It’s October 6, 2021 and a cluster of college girls gather just outside of the Inked headquarters on 22nd Street in Manhattan. After being tipped off by a social media post—the modern-day siren’s call—each had made the decision to skip that day’s classes to set up camp outside. They brace against the crisp New York air, each craning to get a glimpse of the man who’s stopped by for a photoshoot and a new tattoo. Could it be the next charted rapper or Hollywood’s latest silver screen sensation? Nope, it’s TikTok heartthrob Vinnie Hacker.
TikTok has lifted its elite content creators to celebrity status as the diverse platform offers limitless ways in which someone can accumulate a fandom. Hacker found his success by turning up the charm and leaning into the burgeoning thirst trap market. This earned him a legion of fangirls almost overnight but it has also led the 19-year-old to feel like his character is a bit misunderstood.
“I feel like people like to believe that I’m kind of a dick,” Hacker says. “I totally understand why they think that before they meet me because of the content I post. I can understand why guys might hate me because I seem super cocky. But in reality, I don’t even look at my TikToks after I post them. I don’t really look at them because I feel like it would be weird to make something like that, look at it, and be like, ‘Oh yeahhh!’”
Although Hacker currently lives an extraordinary life and often has a horde of fangirls following him everywhere he goes, he’s still a normal guy deep down. He has his humble beginnings to thank for that. “Growing up, I was obviously blinded by a lot as a kid,” Hacker says. “My mom was working two jobs and my dad was working a ton of overtime as an electrician. I went to an all-boys Catholic school and it was a lot different there. There wasn’t much competition because the guys wouldn’t have anything to compete for, so it was super chill and I had a pretty good childhood.”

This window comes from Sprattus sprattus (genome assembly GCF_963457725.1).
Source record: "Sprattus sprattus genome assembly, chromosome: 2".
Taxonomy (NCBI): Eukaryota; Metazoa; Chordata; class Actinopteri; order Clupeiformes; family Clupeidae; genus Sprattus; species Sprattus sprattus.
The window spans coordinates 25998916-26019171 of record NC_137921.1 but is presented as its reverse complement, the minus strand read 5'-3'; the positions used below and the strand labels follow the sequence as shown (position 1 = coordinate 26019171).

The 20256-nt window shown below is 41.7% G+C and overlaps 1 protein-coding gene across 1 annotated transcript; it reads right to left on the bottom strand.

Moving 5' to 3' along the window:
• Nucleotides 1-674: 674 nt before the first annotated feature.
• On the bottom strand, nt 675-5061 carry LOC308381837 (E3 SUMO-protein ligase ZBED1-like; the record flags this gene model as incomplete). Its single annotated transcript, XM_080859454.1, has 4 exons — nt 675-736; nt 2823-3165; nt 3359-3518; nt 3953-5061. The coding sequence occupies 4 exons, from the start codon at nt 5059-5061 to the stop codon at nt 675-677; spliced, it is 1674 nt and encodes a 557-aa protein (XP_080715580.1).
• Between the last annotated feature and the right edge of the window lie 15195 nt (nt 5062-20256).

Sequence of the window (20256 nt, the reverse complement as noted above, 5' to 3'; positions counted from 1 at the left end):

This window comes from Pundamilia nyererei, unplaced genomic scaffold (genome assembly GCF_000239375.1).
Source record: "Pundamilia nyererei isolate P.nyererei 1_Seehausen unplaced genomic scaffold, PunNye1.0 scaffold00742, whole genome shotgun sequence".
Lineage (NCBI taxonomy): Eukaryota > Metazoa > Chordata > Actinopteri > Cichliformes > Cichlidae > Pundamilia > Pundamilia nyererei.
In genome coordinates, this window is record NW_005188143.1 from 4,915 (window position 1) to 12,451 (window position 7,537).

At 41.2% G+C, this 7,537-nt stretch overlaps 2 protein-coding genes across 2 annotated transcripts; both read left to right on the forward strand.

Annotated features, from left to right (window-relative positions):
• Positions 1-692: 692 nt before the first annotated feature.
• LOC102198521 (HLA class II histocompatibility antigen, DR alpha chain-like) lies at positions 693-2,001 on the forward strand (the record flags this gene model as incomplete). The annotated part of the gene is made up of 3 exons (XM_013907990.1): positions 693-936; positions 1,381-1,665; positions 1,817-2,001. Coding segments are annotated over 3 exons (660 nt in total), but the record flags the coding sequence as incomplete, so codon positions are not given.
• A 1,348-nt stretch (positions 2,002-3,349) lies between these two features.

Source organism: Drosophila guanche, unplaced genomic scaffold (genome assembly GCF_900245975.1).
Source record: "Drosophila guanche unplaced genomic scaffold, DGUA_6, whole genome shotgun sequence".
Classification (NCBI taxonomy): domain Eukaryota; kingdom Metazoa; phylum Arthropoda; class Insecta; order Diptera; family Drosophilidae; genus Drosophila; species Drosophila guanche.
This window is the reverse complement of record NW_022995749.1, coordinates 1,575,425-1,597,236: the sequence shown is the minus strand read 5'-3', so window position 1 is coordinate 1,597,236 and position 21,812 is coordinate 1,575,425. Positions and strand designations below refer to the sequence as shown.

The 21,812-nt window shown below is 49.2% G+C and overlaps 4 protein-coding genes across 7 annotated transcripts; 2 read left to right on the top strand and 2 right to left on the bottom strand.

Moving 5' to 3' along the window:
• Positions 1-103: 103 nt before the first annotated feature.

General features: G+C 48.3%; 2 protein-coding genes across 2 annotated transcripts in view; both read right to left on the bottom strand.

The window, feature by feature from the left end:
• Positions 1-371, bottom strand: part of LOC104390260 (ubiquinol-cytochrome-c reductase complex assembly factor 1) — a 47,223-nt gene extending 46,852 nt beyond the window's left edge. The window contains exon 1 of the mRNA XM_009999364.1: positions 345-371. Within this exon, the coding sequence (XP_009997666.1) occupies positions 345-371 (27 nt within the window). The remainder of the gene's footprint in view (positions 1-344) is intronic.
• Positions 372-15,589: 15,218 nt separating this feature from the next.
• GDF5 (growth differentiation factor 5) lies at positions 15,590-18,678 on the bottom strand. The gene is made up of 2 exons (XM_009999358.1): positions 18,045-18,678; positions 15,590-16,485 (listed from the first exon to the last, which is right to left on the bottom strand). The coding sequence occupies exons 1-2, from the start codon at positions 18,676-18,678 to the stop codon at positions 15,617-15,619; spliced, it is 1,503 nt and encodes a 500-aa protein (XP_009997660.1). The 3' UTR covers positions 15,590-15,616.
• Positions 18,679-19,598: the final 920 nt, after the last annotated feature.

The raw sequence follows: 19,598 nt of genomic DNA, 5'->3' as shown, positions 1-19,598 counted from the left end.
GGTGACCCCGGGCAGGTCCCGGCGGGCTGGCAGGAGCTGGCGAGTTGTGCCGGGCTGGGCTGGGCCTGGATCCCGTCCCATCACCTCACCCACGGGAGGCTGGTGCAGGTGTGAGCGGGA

Obtaining social media stardom while you’re still in high school is pretty strange on its own. But throw in a same-sex Catholic school and thirst traps—that’s an entirely different league of weird. “I think I pivoted toward this type of content because I went to an all-guys school and I was so deprived of any female attention at all,” Hacker says. “But the guys at school didn’t care, everybody in the school could make a thirst trap and nobody would say anything. I honestly think our sister school made fun of me more.
“I was forced into going to an assembly at their school to do a TikTok dance trivia,” he continues. “I didn’t do TikTok dances obviously, I made thirst traps, which I don’t think the school board knew about. I think they just thought I was a TikToker. I got up there and I was super awkward. I’d never been in front of a crowd before and all of these people knew who I was, but I didn’t know any of them.”
This kind of attention can go to just about anyone’s head, especially if you’re still a teenager. However, Hacker didn’t get into this line of work to satisfy his own vanity or to boost an inflated ego. “When I was in high school, I was even skinnier than I am now and I’ve never really gotten that image of myself out of my head,” Hacker says. “Yeah, I might get a confidence boost from looking at comments and whatnot, but that image of me being that freshman kid who was super skinny still lingers in the back of my head.”
Two days after graduating from high school, Hacker took the plunge and moved to LA to further his career. While he was still in school, posting to TikTok was something he did between studying for exams, but with that chapter in the rear view posting became his main priority. “I had to fend for myself and that’s when I realized if I’m coming to LA to pursue this then I have to be able to treat it as if it’s something I’m getting paid for,” Hacker says. “It was still fun and it still is, but I also had to think of it from a business perspective. It’s definitely been hard, especially for someone like me who doesn’t like saying no to people. You have to know when to say no and you have to know your own self-worth as far as reaching out to people or people reaching out to you.”